David B. Clinkscale v. Warden Lebanon Correctional


OPINION filed : The district court s denial of Clinkscale s petition is AFFIRMED, decision not for publication. Danny J. Boggs, AUTHORING Circuit Judge; Eugene E. Siler , Jr., Circuit Judge and Alice M. Batchelder, Circuit Judge.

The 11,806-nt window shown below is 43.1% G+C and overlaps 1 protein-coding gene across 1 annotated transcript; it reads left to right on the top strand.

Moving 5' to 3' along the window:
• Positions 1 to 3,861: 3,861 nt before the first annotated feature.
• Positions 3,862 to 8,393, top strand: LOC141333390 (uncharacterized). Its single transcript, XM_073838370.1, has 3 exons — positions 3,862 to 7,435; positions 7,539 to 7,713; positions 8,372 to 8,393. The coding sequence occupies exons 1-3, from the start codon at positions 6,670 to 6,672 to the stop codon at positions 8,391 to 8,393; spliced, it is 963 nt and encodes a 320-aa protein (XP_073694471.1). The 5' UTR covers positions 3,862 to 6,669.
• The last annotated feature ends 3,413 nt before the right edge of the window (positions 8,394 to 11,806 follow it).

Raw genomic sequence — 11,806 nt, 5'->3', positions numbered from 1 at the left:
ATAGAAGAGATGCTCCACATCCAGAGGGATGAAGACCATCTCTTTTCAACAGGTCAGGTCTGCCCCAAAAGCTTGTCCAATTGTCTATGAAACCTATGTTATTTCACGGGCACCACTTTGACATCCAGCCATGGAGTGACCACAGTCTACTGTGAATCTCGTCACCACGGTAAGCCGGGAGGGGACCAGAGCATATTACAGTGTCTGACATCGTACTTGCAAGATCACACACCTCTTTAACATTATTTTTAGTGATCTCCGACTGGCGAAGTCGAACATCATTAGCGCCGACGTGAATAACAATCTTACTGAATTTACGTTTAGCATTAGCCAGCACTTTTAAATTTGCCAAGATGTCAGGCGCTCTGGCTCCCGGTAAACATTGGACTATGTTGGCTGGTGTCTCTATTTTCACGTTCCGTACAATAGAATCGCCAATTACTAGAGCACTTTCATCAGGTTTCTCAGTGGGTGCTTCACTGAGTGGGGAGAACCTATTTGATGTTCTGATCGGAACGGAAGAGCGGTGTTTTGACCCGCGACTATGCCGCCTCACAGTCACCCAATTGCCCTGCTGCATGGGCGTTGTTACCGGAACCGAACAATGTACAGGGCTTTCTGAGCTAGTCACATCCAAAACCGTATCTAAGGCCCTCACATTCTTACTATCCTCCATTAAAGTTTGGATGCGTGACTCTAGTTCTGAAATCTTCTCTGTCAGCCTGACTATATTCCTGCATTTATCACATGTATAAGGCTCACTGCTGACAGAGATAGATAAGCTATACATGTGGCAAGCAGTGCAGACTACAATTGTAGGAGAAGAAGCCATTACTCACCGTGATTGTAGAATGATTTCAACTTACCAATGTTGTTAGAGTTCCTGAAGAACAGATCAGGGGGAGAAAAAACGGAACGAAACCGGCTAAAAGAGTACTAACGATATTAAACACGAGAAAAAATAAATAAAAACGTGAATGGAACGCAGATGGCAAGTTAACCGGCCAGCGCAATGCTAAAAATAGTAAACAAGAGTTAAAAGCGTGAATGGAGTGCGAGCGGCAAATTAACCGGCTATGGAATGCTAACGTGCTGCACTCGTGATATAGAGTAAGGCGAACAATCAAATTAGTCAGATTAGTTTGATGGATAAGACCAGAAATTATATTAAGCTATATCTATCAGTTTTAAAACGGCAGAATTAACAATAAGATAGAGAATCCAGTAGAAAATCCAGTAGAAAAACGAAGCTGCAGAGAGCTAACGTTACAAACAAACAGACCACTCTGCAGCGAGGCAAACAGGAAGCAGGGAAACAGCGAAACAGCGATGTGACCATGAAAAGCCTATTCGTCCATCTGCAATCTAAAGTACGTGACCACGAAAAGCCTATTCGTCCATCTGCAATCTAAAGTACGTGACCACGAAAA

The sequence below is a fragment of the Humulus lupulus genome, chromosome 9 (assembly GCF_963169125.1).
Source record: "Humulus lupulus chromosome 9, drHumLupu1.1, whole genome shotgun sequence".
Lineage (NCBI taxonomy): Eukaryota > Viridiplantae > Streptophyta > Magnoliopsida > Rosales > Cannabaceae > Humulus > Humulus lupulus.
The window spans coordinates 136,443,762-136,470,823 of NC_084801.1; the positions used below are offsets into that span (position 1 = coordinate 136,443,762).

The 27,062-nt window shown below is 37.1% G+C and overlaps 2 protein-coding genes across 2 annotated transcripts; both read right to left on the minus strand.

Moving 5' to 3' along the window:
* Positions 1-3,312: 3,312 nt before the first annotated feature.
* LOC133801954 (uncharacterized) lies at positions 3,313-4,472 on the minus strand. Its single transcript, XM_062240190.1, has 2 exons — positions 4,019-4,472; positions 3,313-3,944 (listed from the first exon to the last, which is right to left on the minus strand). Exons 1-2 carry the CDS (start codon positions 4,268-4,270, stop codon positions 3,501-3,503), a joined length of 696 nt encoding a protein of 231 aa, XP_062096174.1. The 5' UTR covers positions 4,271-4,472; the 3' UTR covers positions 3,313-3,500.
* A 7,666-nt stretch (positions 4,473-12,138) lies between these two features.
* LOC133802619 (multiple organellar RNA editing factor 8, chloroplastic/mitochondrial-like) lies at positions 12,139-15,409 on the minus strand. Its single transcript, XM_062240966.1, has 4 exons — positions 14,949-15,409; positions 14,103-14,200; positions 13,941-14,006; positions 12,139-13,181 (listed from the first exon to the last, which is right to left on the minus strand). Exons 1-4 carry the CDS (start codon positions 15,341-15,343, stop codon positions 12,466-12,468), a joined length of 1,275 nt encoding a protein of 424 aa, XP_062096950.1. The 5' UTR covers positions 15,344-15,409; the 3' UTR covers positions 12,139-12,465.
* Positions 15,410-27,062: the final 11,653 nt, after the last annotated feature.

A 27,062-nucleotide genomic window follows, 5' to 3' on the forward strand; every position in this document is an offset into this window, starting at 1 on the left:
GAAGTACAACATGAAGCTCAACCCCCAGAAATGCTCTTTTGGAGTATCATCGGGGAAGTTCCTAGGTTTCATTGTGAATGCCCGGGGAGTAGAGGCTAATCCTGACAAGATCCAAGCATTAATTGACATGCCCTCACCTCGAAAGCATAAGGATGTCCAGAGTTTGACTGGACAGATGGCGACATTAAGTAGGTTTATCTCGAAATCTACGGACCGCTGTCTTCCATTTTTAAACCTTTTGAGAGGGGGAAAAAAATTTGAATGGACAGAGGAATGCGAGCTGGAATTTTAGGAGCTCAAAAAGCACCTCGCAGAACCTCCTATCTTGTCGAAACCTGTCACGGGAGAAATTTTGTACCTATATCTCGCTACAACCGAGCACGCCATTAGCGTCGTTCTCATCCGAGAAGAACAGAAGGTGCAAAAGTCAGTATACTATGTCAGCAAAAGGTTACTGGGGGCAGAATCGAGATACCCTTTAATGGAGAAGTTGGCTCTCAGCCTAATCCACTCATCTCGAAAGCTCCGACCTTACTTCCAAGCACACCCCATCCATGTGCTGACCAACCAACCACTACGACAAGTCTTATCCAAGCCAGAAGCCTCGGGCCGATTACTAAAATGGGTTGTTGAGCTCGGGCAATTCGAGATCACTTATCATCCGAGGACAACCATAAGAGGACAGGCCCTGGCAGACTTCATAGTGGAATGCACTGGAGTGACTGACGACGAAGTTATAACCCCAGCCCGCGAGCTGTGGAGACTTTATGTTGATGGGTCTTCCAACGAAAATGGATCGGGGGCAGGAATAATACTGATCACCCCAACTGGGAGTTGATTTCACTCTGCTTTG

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Case: 15-3300 Document: 35-1 Filed: 04/07/2016 Page: 1 NOT RECOMMENDED FOR FULL-TEXT PUBLICATION File Name: 16a0196n.06 Case No. 15-3300 UNITED STATES COURT OF APPEALS FOR THE SIXTH CIRCUIT FILED DAVID B. CLINKSCALE, Petitioner-Appellant, v. WARDEN, LEBANON CORRECTIONAL INSTITUTION, Respondent-Appellee. ) ) ) ) ) ) ) ) ) ) ) Apr 07, 2016 DEBORAH S. HUNT, Clerk ON APPEAL FROM THE UNITED STATES DISTRICT COURT FOR THE SOUTHERN DISTRICT OF OHIO BEFORE: BOGGS, SILER, and BATCHELDER, Circuit Judges. BOGGS, Circuit Judge. David Clinkscale received three separate jury trials involving the shootings of Kenneth Coleman and Todne Williams. Each jury found Clinkscale guilty of aggravated murder, attempted aggravated murder, kidnapping, aggravated robbery, and aggravated burglary. The first judgment was vacated by the Sixth Circuit due to ineffective assistance of counsel, Clinkscale v. Carter, 375 F.3d 430, 446 (6th Cir. 2004), and the second judgment was vacated by the Supreme Court of Ohio because the trial court improperly replaced a juror who became ill during deliberations, State v. Clinkscale, 911 N.E.2d 862, 863 (Ohio 2009). After Clinkscale was convicted of the same crimes for the third time, he exhausted his state-court remedies and petitioned the United States District Court for the Southern District of Case: 15-3300 Document: 35-1 Filed: 04/07/2016 Page: 2 Case No. 15-3300, Clinkscale v. Warden, Lebanon Correctional Institution Ohio for a writ of habeas corpus, seeking to have his third judgment vacated. The district court denied his petition and issued a certificate of appealability on the following question: “Is the Petitioner entitled to habeas corpus relief under Ake v. Oklahoma, 470 U.S. 68 (1985), in view of the trial court’s denial of his request for funds to hire an investigator?” On appeal, Clinkscale argues that the trial court’s denial of his request for funds violated Ake. He claims that without the funds, he could not afford to pay an investigator to locate a key witness, Brian Fortner; therefore, the trial court’s denial of funds deprived him of due process. Under the Antiterrorism and Effective Death Penalty Act of 1996, “[a]n application for a writ of habeas corpus on behalf of a person in custody pursuant to the judgment of a State court shall not be granted with respect to any claim that was adjudicated on the merits in State court proceedings,” unless one of two conditions is satisfied. 28 U.S.C. § 2254(d). The adjudication must either have “resulted in a decision that was contrary to, or involved an unreasonable application of, clearly established Federal law, as determined by the Supreme Court of the United States,” § 2254(d)(1), or “resulted in a decision that was based on an unreasonable determination of the facts in light of the evidence presented in the State court proceeding.” § 2254(d)(2). Because Clinkscale argues that the trial court violated Ake, we evaluate his claim under § 2254(d)(1). In Ake, the Supreme Court held that an indigent defendant must be given a psychiatric expert when his sanity is a significant issue in a capital case. 470 U.S. at 86–87. This circuit has held that Ake requires the provision of an independent pathologist to determine a victim’s cause of death, Terry v. Ress, 985 F.2d 283, 284 (6th Cir. 1993), and the Eighth Circuit has held that Ake requires the provision of a hypnosis expert to explain the problems with hypnotically induced recollections, Little v. Armontrout, 835 F.2d 1240, 1243 (8th Cir. 1987). In each of 2 Case: 15-3300 Document: 35-1 Filed: 04/07/2016 Page: 3 Case No. 15-3300, Clinkscale v. Warden, Lebanon Correctional Institution these cases, the defendant sought access to a scientific expert. Here, instead, Clinkscale sought funds for a general investigator. While the Tenth Circuit has considered claims involving the denial of funds for an investigator, none of those cases held that the denial violated Ake. See Rojem v. Gibson, 245 F.3d 1130, 1139 (10th Cir. 2001); Castro v. Ward, 138 F.3d 810, 826 (10th Cir. 1998); Matthews v. Price, 83 F.3d 328, 335 (10th Cir. 1996). Ake did not expressly establish a right to funds for a general investigator, and the Supreme Court said as much in Caldwell v. Mississippi, 472 U.S. 320 (1985). In that case, Caldwell argued that the trial court was required to appoint an investigator to assist him with his defense. Id. at 323 n.1. The Supreme Court declined to address the issue because the argument was insufficiently developed and stated that “[w]e therefore have no need to determine as a matter of federal constitutional law what if any showing would have entitled a defendant to assistance of the type sought here.” Ibid. Caldwell confirmed that Ake did not specifically address the issue of whether indigent defendants are entitled to an investigator. Ake did state more generally that defendants are entitled to the “basic tools of an adequate defense.” 470 U.S. at 77 (quoting Britt v. North Carolina, 404 U.S. 226, 227 (1971)). In this case, however, the trial court’s denial of funds did not prevent Clinkscale from putting on an adequate defense. Clinkscale received public funds for an investigator in his first two trials. Clinkscale, 375 F.3d at 434 (discussing first trial); State v. Clinkscale, No. 10AP–1123, 2011 WL 6202436, at *1 (Ohio Ct. App. Dec. 13, 2011) (discussing second trial). His first investigator interviewed Brian Fortner and noted that “Fortner confirmed that Clinkscale spent the evening with him.” Clinkscale, 375 F.3d at 434. Clinkscale therefore knew that Fortner could have served as an alibi witness long before he began to prepare for his third trial, and his defense attorney should have been able to locate Fortner without a publicly funded investigator. 3 Case: 15-3300 Document: 35-1 Filed: 04/07/2016 Page: 4 Case No. 15-3300, Clinkscale v. Warden, Lebanon Correctional Institution As such, the trial court’s denial of funding did not deny Clinkscale the basic tools of an adequate defense in violation of Ake. The district court’s denial of Clinkscale’s petition is AFFIRMED. 4